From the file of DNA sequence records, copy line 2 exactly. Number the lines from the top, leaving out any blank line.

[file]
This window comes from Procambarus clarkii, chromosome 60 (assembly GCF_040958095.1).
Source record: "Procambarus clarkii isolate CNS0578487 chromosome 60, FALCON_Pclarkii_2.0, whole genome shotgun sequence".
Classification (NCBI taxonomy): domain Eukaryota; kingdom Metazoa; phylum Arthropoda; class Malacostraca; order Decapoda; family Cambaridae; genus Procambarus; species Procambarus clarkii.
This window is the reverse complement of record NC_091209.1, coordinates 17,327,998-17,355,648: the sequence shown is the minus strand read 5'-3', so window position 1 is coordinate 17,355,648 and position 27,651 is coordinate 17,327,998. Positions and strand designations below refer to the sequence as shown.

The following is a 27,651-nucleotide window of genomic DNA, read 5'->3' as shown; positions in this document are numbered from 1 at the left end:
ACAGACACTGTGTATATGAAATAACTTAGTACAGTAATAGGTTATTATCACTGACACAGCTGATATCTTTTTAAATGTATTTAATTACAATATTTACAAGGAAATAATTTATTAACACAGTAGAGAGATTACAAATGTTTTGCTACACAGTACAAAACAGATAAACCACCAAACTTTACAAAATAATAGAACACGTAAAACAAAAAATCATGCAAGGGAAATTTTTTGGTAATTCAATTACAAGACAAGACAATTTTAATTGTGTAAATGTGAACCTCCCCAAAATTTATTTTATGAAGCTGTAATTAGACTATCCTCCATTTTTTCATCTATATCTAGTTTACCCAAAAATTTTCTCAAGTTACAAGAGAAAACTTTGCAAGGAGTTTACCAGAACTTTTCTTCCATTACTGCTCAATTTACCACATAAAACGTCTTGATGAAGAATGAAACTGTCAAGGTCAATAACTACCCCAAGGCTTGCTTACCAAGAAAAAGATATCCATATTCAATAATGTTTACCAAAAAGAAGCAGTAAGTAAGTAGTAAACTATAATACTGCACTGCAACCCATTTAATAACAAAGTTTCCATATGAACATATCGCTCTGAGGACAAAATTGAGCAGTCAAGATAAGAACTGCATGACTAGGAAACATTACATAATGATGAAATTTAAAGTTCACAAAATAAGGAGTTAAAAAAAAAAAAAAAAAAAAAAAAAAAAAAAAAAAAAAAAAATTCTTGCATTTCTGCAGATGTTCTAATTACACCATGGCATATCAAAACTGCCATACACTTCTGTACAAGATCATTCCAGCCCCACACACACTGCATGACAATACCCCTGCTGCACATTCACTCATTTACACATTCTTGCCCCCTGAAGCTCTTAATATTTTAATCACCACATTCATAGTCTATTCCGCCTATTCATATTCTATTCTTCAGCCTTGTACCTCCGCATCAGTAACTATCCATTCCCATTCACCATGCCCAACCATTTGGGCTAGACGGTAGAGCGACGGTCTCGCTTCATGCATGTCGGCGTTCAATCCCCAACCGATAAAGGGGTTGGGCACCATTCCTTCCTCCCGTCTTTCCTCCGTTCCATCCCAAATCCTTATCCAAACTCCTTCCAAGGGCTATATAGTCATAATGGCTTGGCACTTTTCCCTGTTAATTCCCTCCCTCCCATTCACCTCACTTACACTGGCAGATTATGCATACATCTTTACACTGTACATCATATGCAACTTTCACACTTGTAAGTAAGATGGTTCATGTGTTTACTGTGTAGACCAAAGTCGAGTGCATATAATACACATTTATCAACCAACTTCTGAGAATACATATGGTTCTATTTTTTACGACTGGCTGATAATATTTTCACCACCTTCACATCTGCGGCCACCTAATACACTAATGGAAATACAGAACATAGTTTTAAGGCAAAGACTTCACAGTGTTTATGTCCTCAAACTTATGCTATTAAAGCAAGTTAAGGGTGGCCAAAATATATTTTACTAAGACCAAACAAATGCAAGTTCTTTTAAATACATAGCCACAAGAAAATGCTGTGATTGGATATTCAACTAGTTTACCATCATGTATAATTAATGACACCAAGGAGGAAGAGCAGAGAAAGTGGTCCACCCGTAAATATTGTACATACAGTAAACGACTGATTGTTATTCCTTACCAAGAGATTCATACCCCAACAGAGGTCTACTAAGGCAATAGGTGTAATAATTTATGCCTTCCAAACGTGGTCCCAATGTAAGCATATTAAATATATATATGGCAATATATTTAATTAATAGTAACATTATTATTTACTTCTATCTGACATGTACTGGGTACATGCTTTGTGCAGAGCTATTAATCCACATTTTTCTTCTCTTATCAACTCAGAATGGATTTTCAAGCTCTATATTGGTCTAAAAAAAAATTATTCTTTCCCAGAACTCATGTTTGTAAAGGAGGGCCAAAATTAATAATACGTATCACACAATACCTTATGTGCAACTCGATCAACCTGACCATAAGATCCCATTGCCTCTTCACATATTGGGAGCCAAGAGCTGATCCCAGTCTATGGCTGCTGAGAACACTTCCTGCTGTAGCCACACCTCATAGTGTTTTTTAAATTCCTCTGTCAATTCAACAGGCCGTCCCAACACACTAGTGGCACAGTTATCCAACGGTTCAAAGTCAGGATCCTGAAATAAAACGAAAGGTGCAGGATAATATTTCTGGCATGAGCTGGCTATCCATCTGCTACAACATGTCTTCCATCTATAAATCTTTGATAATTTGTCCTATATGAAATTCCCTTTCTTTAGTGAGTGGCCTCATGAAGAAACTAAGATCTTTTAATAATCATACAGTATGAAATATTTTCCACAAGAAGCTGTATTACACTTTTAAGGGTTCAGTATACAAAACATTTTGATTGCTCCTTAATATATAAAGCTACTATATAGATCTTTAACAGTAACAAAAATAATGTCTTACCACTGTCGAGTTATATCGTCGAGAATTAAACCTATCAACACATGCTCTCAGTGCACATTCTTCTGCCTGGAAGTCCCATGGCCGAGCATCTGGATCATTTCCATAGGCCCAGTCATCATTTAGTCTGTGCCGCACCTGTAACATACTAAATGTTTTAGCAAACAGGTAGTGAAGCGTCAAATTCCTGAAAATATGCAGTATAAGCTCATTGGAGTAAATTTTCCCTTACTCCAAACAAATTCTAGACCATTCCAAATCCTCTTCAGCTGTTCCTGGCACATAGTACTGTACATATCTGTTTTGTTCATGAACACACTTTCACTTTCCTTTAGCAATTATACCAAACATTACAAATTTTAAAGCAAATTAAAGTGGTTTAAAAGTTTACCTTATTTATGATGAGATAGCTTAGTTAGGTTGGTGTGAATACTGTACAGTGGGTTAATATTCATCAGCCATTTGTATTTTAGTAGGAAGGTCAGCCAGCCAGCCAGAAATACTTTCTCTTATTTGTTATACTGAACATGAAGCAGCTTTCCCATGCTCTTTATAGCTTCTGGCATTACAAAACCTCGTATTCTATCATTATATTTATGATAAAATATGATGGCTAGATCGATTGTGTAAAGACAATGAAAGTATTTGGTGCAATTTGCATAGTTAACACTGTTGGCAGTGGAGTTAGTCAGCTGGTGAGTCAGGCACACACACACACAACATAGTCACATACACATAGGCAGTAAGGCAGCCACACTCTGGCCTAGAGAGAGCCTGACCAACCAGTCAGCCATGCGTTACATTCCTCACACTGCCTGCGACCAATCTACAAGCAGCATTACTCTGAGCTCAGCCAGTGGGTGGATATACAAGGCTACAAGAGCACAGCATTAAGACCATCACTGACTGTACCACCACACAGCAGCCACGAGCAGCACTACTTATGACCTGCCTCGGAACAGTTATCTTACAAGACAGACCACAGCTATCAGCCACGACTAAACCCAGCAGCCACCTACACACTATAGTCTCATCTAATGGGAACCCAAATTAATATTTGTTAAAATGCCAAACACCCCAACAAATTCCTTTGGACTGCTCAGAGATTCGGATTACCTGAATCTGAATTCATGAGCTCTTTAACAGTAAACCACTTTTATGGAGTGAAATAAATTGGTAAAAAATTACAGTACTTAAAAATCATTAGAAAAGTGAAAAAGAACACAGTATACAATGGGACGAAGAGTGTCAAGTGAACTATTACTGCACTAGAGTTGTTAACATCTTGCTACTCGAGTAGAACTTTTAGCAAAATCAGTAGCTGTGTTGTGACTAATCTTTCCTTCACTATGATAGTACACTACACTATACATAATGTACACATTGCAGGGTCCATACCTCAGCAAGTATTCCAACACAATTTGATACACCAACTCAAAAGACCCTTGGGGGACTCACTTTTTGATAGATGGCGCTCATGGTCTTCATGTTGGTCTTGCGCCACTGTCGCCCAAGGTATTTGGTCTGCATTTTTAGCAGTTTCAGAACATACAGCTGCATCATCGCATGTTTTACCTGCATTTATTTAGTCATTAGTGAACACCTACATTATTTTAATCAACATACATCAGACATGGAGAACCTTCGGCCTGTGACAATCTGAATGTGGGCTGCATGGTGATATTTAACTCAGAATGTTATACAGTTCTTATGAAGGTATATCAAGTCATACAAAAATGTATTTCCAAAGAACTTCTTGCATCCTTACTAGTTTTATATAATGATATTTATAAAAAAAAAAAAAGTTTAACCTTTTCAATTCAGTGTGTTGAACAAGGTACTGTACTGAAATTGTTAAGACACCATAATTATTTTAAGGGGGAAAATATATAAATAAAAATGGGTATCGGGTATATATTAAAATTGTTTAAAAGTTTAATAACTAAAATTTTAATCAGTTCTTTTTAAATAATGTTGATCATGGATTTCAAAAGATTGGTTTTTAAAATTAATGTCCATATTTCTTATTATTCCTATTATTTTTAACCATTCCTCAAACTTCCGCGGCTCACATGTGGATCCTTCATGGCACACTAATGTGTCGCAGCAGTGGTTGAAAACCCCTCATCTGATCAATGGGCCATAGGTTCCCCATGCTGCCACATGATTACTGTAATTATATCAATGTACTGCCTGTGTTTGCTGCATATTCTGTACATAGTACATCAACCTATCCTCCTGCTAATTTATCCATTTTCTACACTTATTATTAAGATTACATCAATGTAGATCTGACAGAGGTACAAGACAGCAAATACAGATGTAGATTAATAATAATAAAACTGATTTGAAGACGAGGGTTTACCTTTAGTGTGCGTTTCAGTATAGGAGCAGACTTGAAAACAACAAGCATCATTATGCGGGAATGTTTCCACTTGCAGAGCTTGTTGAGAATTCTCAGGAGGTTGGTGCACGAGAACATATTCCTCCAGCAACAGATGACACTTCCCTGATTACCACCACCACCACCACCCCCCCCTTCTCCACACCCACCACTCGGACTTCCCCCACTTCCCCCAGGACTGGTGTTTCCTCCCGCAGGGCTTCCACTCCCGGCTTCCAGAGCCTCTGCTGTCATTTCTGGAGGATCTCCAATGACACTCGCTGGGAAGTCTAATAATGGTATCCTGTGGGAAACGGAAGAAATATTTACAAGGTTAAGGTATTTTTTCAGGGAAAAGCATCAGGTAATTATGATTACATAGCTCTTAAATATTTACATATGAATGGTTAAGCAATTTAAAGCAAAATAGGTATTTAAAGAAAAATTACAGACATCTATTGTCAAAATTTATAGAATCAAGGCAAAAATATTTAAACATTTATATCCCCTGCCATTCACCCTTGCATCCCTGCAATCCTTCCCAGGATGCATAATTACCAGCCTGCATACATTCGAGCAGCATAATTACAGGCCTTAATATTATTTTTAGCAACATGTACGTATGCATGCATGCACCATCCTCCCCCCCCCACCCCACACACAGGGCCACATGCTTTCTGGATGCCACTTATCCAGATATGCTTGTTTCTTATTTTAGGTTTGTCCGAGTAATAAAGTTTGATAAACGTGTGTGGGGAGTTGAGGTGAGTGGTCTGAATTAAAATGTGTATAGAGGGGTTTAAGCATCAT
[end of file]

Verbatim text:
Source record: "Procambarus clarkii isolate CNS0578487 chromosome 60, FALCON_Pclarkii_2.0, whole genome shotgun sequence".